strife. And so I gripped my long-sword the
tighter as I replied to Lakor.
"I believe that you will see the wisdom of permitting me to pass
unmolested," I said, "for it would avail you nothing to die uselessly
in the rocky bowels of Barsoom merely to protect a hereditary enemy,
such as Thurid, Dator of the First Born.
"That you shall die should you elect to oppose me is evidenced by
the moldering corpses of all the many great Barsoomian warriors
who have gone down beneath this blade--I am John Carter, Prince of
For a moment that name seemed to paralyze the two men; but only
for a moment, and then the younger of them, with a vile name upon
his lips, rushed toward me with ready sword.
He had been standing a little behind his companion, Lakor, during
our parley, and now, ere he could engage me, the older man grasped
his harness and drew him back.
"Hold!" commanded Lakor. "There will be plenty of time to fight if
we find it wise to fight at all. There be good reasons why every
thern upon Barsoom should yearn to spill the blood of the blasphemer,
the sacrilegist; but let us mix wisdom with our righteous hate.
The Prince of Helium is bound upon an errand which we ourselves,
but a moment since, were wishing that we might undertake.
"Let him go then and slay the black. When he returns we shall still
be here to bar his way to the outer world, and thus we shall have
rid ourselves of two enemies, nor have incurred the displeasure of
the Father of Therns."
As he spoke I could not but note the crafty glint in his evil
eyes, and while I saw the apparent logic of his reasoning I felt,
subconsciously perhaps, that his words did but veil some sinister
intent. The other thern turned toward him in evident surprise, but
when Lakor had whispered a few brief words into his ear he, too,
drew back and nodded acquiescence to his superior's suggestion.
"Proceed, John Carter," said Lakor; "but know that if Thurid does
not lay you low there will be those awaiting your return who will
see that you never pass again into the sunlight of the upper world.
During our conversation Woola had been growling and bristling
close to my side. Occasionally he would look up into my face with
a low, pleading whine, as though begging for the word that would
send him headlong at the bare throats before him. He, too, sensed
the villainy behind the
All about me, in every direction, was life.Page 15
Turning, I saw a hairy figure of a manlike thing standing watching us, and presently another and another emerged from the jungle and joined the leader until there must have been at least twenty of them.Page 17
I had managed to progress a little in the acquisition of a knowledge of her tongue, so that I knew many of the animals and reptiles by their Caspakian names, and trees and ferns and grasses.Page 27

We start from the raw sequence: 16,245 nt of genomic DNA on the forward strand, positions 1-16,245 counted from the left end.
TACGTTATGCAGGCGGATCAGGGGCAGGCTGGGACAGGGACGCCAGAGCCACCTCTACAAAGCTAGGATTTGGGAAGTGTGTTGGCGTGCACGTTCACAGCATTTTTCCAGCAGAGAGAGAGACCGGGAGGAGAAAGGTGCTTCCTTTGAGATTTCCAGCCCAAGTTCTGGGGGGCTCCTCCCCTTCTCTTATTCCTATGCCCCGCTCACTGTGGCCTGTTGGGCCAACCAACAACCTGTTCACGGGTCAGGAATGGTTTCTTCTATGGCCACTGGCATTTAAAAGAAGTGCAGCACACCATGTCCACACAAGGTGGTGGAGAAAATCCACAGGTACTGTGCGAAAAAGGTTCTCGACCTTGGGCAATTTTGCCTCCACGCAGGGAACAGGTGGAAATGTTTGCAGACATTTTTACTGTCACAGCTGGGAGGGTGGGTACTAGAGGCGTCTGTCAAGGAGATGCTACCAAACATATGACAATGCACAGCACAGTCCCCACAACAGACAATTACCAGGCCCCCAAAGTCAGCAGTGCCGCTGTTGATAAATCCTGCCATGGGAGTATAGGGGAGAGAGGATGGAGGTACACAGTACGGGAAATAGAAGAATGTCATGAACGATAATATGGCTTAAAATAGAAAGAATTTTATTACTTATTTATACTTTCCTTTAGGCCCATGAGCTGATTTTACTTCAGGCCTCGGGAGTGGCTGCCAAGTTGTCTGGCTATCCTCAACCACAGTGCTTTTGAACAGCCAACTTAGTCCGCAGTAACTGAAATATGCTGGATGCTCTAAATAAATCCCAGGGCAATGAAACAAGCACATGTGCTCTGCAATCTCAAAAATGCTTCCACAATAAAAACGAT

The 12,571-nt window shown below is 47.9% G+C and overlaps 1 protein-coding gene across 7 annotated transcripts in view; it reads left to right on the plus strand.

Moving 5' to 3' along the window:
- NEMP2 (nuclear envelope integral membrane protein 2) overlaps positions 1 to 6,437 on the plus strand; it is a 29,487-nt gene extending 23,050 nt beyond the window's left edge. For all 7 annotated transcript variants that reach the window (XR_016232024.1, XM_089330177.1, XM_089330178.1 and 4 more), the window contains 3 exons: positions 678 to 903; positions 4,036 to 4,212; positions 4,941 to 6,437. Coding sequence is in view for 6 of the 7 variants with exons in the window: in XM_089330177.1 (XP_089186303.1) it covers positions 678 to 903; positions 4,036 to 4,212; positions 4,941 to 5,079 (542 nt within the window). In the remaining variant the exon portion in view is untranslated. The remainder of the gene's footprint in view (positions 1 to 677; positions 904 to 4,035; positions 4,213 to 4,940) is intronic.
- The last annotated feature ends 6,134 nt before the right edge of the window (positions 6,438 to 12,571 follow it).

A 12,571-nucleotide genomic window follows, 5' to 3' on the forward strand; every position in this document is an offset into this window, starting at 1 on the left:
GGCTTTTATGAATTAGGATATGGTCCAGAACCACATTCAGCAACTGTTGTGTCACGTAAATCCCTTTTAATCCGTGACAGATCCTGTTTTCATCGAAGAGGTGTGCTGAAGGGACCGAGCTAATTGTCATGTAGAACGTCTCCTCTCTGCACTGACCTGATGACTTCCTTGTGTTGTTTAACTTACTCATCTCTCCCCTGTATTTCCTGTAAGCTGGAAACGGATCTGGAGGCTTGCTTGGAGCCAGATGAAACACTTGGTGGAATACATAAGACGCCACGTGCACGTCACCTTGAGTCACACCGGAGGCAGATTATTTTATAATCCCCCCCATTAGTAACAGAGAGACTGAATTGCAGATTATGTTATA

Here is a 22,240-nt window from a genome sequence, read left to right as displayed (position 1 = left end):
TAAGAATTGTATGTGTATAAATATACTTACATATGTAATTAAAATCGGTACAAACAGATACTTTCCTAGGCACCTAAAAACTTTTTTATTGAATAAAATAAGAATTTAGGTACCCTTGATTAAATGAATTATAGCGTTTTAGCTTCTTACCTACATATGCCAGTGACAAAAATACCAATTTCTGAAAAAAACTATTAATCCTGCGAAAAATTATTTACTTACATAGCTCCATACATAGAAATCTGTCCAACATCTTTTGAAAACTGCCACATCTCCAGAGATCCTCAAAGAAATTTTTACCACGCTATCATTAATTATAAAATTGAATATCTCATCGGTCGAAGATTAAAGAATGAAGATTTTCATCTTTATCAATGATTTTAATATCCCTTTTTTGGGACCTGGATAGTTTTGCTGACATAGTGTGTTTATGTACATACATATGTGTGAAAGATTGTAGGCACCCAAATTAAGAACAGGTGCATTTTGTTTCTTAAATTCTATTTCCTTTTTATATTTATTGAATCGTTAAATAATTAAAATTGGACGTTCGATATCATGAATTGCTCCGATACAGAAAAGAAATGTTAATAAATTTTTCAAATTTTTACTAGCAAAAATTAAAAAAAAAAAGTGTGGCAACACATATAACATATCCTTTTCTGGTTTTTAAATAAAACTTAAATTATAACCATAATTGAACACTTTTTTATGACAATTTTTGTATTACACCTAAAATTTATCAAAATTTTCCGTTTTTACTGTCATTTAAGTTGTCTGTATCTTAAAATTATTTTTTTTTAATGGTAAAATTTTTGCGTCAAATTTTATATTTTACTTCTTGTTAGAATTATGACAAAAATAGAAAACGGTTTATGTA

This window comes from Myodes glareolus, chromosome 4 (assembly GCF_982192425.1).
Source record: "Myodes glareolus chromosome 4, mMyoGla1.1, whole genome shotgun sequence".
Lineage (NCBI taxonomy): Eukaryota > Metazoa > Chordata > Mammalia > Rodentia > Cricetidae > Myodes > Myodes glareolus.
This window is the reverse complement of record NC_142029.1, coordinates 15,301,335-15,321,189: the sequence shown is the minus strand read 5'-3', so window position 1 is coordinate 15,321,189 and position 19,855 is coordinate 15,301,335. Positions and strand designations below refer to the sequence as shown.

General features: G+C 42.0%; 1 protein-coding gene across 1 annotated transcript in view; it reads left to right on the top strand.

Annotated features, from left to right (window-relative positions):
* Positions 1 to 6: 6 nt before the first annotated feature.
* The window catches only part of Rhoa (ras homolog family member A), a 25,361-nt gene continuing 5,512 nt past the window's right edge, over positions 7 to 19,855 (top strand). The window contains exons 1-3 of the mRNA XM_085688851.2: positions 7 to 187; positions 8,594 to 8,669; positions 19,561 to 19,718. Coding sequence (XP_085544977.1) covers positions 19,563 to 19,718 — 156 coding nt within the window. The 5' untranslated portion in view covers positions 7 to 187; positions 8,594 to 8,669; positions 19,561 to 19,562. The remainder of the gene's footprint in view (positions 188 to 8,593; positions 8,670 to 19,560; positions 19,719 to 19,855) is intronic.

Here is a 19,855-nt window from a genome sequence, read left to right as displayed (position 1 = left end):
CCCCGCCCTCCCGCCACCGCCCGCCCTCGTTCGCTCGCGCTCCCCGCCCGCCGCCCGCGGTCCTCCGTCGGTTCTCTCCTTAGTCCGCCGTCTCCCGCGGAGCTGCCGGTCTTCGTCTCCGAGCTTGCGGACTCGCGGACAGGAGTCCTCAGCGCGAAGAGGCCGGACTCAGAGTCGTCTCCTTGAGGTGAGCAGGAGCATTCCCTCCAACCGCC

From her I learned much of Caspak, but there still remained the mystery that had proved so baffling to Bowen Tyler--the total absence of young among the ape, the semihuman and the human races with which both he and I had come in contact upon opposite shores of the inland sea.Page 31
Often they were super-imposed upon each other until it required careful examination to trace out the various outlines.Page 34
I believe that never before in all my life, even amidst the terrors of childhood nights, have I suffered such a sensation of extreme horror as I did that moment in which I realized that I must lie bound and helpless while some horrid beast of prey crept upon me to devour me in that utter darkness of the Band-lu pits of Caspak.Page 36
After considerable difficulty we gained what we thought was our cave, only to find that it was not, and then we realized that we were lost in the labyrinthine mazes of the great cavern.Page 38
" She.Page 41
There were two or three more bad places, but for the most part it was an easy descent, and we came to the highest of the Band-lu caves without further trouble.Page 43
Ajor stood at my shoulder, her knife ready in her hand and a sneer on her lips at his suggestion that he would take.Page 45
I looked inquiringly toward Ajor, who explained as best she could that this was the form of the Caspakian oath of allegiance.Page 47
Thus we became well acquainted--to such an extent that we looked forward with regret to the day when they took their places among their new comrades and we should be forced to continue upon our way alone.Page 49
Beyond the confines of the Galu country is little danger from the Wieroo, who seek ordinarily only Galus of the highest orders.Page 58
Already I knew that the warm pools which always lie close to every tribal abiding-place were closely linked with the Caspakian scheme of evolution, and that the daily immersion of the females in the greenish slimy water was in response to some natural law, since neither pleasure nor cleanliness could be derived from what seemed almost a religious rite.Page 59
"Whose she is this?" repeated Al-tan.Page 62
The shield was held by tight loops to his left arm, while in his right hand he grasped his heavy knife.Page 69
Like a demon of hate he sprang among those Kro-lu fighting-men, tearing, rending, ripping with his long tusks and his mighty jaws.Page 71
"You saved my life; and I am no ingrate as is the batu Al-tan.Page 81
It was a beautiful sight.Page 88
Neither Bowen nor the party from the _Toreador_ had seen any sign of Bradley and his party.